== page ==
His long, muscular tail cut back and forth through the muddy waters with
unrivaled power as he closed in on the brute to investigate its
intentions. The gator sunk below the
surface for a distance before appearing again in front of the outcast. The scaly, prehistoric monster refused to
yield to the strange, exotic beast that had trespassed into his territory. The gator began to close the distance, ready
for the challenge. The brute refused to
so much as acknowledge the ancient reptile’s presence as it continued swimming
the river unmolested. The two ospreys
curiously circled the titans overhead to see which of the challengers would be
When it seemed all but certain that
the two forces would collide in a furious contest of dominance, the creature
released a low, menacing snarl at the gator.
The muddy, river water gurgled and bubbled around its mouth as it eyed
the massive reptile unblinkingly.
Surprisingly, the alligator abdicated the river to the monster and sunk
into the black depths. When he reemerged
to gaze once again at the strange foe, they were distant adversaries separated
by half the river’s width. The gator
turned in defeat to find easier, more accommodating prey. He slowly navigated through the night toward
the sounds of the distant boars.
~ ~ ~ ~ ~ ~ ~ ~
The two men passed the near-empty bottle
of bourbon back and forth as their lines bobbed in the water. The
excursion was less about catching fish than it was about drinking until the bottle
was gone, or until they woke up sober.
They had been drinking since early in the evening, and now it was well
into the night.
The cool breeze swirled about the
men, but they were swiftly becoming too inebriated to notice its chill. The blanket of fog over the river was impenetrably
thick. The light of the heavy moon
illuminated it like a second river, strangely floating atop the first. As the midnight gusts waxed and waned, the
fog pushed increasingly deeper into the surrounding city.
Vieux Carré proper, the center of the
Quarter, was only several blocks away, but it was sheltered from the men’s
riverfront alcove by a series of dark allies and narrow passages. The men often boasted to themselves and
others that the fishing was better in their secluded nook than anywhere else in
the city, but they both knew that they preferred the hidden pier because it was
a quiet spot to overindulge without interruption.
In spite of their delirious
ramblings, one of the corks began dance atop the water before disappearing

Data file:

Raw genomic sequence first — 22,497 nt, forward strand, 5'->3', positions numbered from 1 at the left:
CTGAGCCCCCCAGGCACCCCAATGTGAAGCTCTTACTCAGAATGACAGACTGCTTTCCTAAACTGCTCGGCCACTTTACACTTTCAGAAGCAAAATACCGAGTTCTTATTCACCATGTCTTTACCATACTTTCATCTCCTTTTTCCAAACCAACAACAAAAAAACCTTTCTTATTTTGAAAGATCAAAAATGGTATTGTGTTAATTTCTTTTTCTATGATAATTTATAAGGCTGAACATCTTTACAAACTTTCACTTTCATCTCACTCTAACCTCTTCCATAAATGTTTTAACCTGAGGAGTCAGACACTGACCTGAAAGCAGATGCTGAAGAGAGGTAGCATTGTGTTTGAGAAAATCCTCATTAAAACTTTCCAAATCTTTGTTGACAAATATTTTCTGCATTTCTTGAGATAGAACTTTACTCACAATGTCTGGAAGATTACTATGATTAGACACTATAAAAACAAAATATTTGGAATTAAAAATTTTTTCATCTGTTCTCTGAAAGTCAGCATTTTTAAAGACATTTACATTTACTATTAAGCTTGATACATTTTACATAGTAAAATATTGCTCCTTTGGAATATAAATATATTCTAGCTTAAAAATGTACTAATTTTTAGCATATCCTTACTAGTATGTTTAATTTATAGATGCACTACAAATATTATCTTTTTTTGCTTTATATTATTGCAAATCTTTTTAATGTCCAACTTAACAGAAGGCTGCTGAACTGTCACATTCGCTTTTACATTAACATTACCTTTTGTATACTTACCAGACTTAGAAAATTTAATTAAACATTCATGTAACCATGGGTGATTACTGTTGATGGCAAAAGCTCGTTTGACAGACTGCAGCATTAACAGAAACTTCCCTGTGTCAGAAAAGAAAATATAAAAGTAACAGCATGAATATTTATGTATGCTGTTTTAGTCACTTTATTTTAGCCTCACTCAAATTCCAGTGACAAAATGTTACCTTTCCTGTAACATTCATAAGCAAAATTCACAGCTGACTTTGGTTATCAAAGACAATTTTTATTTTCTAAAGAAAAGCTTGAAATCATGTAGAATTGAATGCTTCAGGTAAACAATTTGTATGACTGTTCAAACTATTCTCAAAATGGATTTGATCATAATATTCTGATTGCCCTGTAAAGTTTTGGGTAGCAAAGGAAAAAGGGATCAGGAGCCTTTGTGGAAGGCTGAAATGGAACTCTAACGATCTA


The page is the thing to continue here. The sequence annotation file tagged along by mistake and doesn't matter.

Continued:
The fat man bellowed with laughter as
his friend struggled to process the command and react appropriately. The
sounds of the fat man's voice echoed across the river and beyond.
"You old drunk! We'll
never catch anything with you behind a pole!"
William jerked the pole forcefully,
sending the line sailing through the air, with no fish in sight. The
hook's trajectory appeared to be heading directly for the fat man; he recoiled
in anticipation and tumbled backwards off the bench.
"You fool! I'm in more
danger than any fish!"
The William merely chuckled to
himself, before casting his line back into the river.
"You have to bait the hook!
I swear you’re cutoff; I’m not wasting any more good whiskey on you, old
William tried to retrieve his line
from the dark depths, but it refused his tugs. He teetered to his feet so as to
pull harder, but the line still would not break free.
“I think I’ve got a bite.”
"You don’t have a bite; give it here!
I might as well do everything for you.
I’m just glad no one else is around to see the shape you’re in.”
The fat man grabbed the pole and
began to tug at it forcefully, but it still would not yield, even to him. William muttered to himself as he gently
swayed from side to side. The fat man
gingerly leaned over the edge of the pier and began to tug fiercely at the
line. Suddenly, a snarling blur of fur
and claws burst forth from the obscured depths and grasped the man, before
pulling him down into the water.
The man shrieked in terror as his
gaze locked with the beast’s single, yellow eye. He cried out in agony as it sunk its sharp
canines into his shoulder. The man
thrashed about for a brief moment in the shallow waters near the river’s edge,
before being dragged into the deep waters beyond.
William leaned over the pier railing
in muddled disbelief as his friend screamed and pleaded for his life. He strained to reach his friend, but it was
too late. William watched the brute
savage the man and rend his flesh, before pulling him down and out of
sight. William turned to his side and
retched on the rotting, wooden planks as a sudden sickness overwhelmed
him. He muttered incoherently in a
drunken attempt to cry out to the fat man, but it was in vain – his friend was
After several minutes in a near-stupor,
William heard a blood-curdling howl from the opposite bank. A wave of great trepidation and unease
consumed him; the sound was like none other he had heard before. He suddenly felt alone and completely vulnerable
to whatever was across the river. He
turned and began to stagger precariously off the pier and to the Quarter in
search of help, if anyone would believe him.
He closed his eyes in terror and cringed as a second howl could be heard
answering the first.